C# 7.0: Tuples

Microsoft has recently unveiled some changes, that developers will be introduced to in the future release of C#, the C# 7.0.

Among all developers who see sharp ūüėĬ†, there is an enormous amount of anticipation of the features in the final release. In the meantime, I decided to interpret you one¬†of them today. So let’s dive¬†into it!

Tuples, I'm ready!
[1]: Tuples, I’m ready!

One of those things, that may please current developers and possibly attract new ones, are tuples. Tuples or tuple-like syntax can be found in many languages.

The universe before C# 7.0

In previous versions of C#, it could have been achieved this way using the out keyword when passing variables as parameters to a method:

This keyword allowed multiple values to be “returned”¬†by the method. I am using apostrophes, because it is not really a tuple case-in-point and the GetTwoValues doesn’t really return any value, as well.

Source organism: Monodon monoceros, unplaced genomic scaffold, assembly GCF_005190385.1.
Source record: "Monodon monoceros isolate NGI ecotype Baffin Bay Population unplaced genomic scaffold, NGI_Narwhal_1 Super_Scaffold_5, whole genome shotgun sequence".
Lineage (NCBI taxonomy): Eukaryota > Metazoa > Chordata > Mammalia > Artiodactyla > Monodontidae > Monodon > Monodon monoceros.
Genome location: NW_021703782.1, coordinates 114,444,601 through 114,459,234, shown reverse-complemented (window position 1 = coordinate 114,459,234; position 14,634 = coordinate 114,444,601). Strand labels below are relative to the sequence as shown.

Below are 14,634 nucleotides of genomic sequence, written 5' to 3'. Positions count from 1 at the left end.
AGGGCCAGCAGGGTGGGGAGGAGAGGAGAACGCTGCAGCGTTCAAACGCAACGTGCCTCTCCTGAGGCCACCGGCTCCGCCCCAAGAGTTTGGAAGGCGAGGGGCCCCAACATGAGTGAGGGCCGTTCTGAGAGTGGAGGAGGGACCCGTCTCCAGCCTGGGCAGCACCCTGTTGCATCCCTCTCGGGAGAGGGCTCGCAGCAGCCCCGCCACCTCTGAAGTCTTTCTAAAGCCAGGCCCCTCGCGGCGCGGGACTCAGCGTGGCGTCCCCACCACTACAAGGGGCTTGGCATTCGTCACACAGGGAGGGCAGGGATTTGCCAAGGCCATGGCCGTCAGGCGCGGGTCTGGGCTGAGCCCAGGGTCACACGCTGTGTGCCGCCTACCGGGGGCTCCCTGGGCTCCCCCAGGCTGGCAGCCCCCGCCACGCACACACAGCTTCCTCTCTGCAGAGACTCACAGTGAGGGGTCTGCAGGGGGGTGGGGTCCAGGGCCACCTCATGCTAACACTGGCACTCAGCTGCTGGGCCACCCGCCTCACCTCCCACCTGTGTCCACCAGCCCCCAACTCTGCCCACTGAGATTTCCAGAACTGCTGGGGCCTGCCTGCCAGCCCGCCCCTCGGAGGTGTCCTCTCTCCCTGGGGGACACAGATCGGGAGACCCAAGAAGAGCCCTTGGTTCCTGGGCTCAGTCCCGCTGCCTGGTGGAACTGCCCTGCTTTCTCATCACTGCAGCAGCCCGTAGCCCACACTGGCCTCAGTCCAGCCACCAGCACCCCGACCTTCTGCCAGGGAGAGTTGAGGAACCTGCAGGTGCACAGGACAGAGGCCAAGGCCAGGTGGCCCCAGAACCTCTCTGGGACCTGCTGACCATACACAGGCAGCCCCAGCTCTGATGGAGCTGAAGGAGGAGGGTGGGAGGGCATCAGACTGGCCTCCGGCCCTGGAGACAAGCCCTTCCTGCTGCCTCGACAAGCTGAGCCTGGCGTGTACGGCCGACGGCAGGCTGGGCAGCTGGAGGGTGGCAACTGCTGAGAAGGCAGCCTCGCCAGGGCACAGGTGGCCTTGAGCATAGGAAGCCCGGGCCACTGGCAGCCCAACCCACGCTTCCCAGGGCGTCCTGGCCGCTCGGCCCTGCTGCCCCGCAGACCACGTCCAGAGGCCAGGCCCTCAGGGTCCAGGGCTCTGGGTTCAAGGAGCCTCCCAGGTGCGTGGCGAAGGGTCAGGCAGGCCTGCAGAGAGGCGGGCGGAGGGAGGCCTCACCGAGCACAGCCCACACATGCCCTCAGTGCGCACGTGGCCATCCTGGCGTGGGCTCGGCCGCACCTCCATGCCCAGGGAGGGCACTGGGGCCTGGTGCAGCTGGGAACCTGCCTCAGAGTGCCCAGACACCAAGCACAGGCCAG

Getting closer…

This example in Python shows tuples the way they are commonly understood.

The example here is pretty straightforward and easy to understand. I personally haven’t been in a position wanting to return two or more values within a method, but is sure a step forward in the versatility of the C# language.

C# 7.0 at last

Let’s finally examine how tuples will look like in C# 7.0.

This sample works the same as the other one with out keywords shown earlier in the article. We get the values as elements in a tuple, store them into a variable of unknown type and then print them to the console. Each value is stored in the resulting container as an element called Item1 (Item2, Item3 and so on).

Item1 and Item2 is not overly descriptive. To avoid this woe, we can make use of named tuple elements. Let’s edit our code a bit.

The only, but important, change here is the switch from Item1 and Item2 to First and Second. Hence, making our code far more readible.

What do you think about C# 7.0 and tuples? Leave a comment down below.

Source: MSDN

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